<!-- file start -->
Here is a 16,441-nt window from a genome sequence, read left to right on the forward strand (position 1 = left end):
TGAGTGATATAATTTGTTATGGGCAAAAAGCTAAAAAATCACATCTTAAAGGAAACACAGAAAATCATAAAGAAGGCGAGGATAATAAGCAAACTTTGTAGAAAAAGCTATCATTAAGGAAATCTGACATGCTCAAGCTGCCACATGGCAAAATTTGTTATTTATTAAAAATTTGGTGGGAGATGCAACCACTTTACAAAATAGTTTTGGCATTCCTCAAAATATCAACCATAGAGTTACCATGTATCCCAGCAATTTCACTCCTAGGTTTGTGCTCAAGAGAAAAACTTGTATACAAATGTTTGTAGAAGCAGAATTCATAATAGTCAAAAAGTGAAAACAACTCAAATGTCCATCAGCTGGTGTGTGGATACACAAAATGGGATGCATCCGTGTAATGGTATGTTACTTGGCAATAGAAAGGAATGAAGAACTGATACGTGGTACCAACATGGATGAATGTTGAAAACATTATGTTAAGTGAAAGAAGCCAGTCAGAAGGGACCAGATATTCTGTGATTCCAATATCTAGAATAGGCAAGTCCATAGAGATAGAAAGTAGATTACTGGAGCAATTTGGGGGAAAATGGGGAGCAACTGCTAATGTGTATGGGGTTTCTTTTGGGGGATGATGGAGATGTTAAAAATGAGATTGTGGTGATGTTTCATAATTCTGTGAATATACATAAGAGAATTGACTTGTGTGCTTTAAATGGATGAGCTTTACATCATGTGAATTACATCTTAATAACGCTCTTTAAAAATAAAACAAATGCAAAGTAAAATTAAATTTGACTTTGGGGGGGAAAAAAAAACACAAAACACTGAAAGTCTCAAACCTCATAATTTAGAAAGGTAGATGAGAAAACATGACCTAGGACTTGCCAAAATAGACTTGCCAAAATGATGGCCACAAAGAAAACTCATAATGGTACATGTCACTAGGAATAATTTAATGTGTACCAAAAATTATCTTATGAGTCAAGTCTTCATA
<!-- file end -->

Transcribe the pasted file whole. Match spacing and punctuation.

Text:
Here is a 16,441-nt window from a genome sequence, read left to right on the forward strand (position 1 = left end):
TGAGTGATATAATTTGTTATGGGCAAAAAGCTAAAAAATCACATCTTAAAGGAAACACAGAAAATCATAAAGAAGGCGAGGATAATAAGCAAACTTTGTAGAAAAAGCTATCATTAAGGAAATCTGACATGCTCAAGCTGCCACATGGCAAAATTTGTTATTTATTAAAAATTTGGTGGGAGATGCAACCACTTTACAAAATAGTTTTGGCATTCCTCAAAATATCAACCATAGAGTTACCATGTATCCCAGCAATTTCACTCCTAGGTTTGTGCTCAAGAGAAAAACTTGTATACAAATGTTTGTAGAAGCAGAATTCATAATAGTCAAAAAGTGAAAACAACTCAAATGTCCATCAGCTGGTGTGTGGATACACAAAATGGGATGCATCCGTGTAATGGTATGTTACTTGGCAATAGAAAGGAATGAAGAACTGATACGTGGTACCAACATGGATGAATGTTGAAAACATTATGTTAAGTGAAAGAAGCCAGTCAGAAGGGACCAGATATTCTGTGATTCCAATATCTAGAATAGGCAAGTCCATAGAGATAGAAAGTAGATTACTGGAGCAATTTGGGGGAAAATGGGGAGCAACTGCTAATGTGTATGGGGTTTCTTTTGGGGGATGATGGAGATGTTAAAAATGAGATTGTGGTGATGTTTCATAATTCTGTGAATATACATAAGAGAATTGACTTGTGTGCTTTAAATGGATGAGCTTTACATCATGTGAATTACATCTTAATAACGCTCTTTAAAAATAAAACAAATGCAAAGTAAAATTAAATTTGACTTTGGGGGGGAAAAAAAAACACAAAACACTGAAAGTCTCAAACCTCATAATTTAGAAAGGTAGATGAGAAAACATGACCTAGGACTTGCCAAAATAGACTTGCCAAAATGATGGCCACAAAGAAAACTCATAATGGTACATGTCACTAGGAATAATTTAATGTGTACCAAAAATTATCTTATGAGTCAAGTCTTCATA